Comedian Bill Maher just can’t keep his name out of the headlines — a fact, I assume, he’s more than content with. After all, any publicity is good publicity, right?
Following plenty of drama over his own disparaging words about women, Maher has waded into the Sandra Fluke vs. Rush Limbaugh waters over the past week to share his assessment of the controversy. In an interview with ABC’s Jake Tapper, the comedian drew distinctions between himself and Limbaugh, while seemingly doubling down on his past negative commentary.
Following a Tweet he sent last week saying that liberals look bad not accepting Limbaugh’s apology to Fluke, Maher had plenty more to say on his HBO program. So, on Friday, he openly defended Limbaugh’s free-speech rights on “Real Time,” but also continued his assault on the radio host.
“No one died. A guy made a bad joke. A bad joke because it was a disgusting sentiment that he was evoking, and also because it wasn’t even a joke,” he said. “He’s a stupid fat f–k who’s not funny.”
In his interview with Tapper, Maher, who has come under fire for calling Sarah Palin the c-word (among other disparaging comments against women), sought to separate himself from Limbaugh.
“I’m a comedian – not just a guy who says he is, like Rush, but someone who – well, you saw me do stand-up last year in D.C. There’s a big difference between just saying you’re a comedian and going out and getting thousands of people to laugh hard for 90 minutes,” he proclaimed.
When asked how he knows when he’s gone too far, Maher had an intriguing response: “I let the audience be the guide.” Then, rather than apologizing, he seemed to double down on his words against Palin, invoking the praise he apparently received for uttering them:
“The bit I did about Palin using the word c—, one of the biggest laughs in my act, I did it all over the country, not one person ever registered disapproval, and believe me, audiences are not afraid to let you know. Because it was a routine where that word came in at just the right moment. Context is very important, and it’s also important to remember that stand-up comedy is the final frontier of free speech. Still, I stopped doing that routine, but I would like someone to replace that word if it’s so awful with another one that has the same meaning for a person – not just women, it’s a word you can and lots do (all the British, for example) use for both sexes. It has a very specific meaning.”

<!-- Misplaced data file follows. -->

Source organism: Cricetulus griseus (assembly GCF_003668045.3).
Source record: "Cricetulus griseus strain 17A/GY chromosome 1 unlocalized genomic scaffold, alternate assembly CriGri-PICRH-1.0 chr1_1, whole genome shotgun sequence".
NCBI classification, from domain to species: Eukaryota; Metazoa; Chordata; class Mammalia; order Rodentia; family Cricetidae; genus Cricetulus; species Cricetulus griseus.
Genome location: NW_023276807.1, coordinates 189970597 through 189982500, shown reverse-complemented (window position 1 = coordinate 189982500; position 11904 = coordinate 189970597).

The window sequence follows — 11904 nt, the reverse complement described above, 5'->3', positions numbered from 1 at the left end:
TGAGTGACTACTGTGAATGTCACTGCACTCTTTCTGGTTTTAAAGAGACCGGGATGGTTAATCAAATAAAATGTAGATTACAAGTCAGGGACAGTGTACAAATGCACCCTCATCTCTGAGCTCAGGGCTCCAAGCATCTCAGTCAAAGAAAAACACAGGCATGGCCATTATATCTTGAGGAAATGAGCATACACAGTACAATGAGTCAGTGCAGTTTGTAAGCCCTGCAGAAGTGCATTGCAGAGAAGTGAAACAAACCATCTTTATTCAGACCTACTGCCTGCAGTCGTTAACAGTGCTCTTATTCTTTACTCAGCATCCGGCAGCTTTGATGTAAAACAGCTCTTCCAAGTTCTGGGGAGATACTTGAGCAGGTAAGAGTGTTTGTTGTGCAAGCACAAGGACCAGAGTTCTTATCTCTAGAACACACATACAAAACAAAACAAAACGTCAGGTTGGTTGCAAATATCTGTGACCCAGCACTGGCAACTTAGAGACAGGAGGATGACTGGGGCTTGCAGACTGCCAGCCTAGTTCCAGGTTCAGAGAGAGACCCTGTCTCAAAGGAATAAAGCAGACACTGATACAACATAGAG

It should be noted that common practice in America, unfortunately for Maher, does not generally include the wider, unisex definition of the word that he used. Since context is key — at least according to his own words — that’s certainly worth noting.
When pressed by Tapper to differentiate between the c-word and what Limbaugh said about Fluke, Maher called the comparison “ridiculous.”
“[Limbaugh] went after a civilian about very specific behavior, that was a lie, speaking for a party that has systematically gone after women’s rights all year, on the public airwaves,” he said. “I used a rude word about a public figure who gives as good as she gets, who’s called people ‘terrorist’and “unAmerican.'”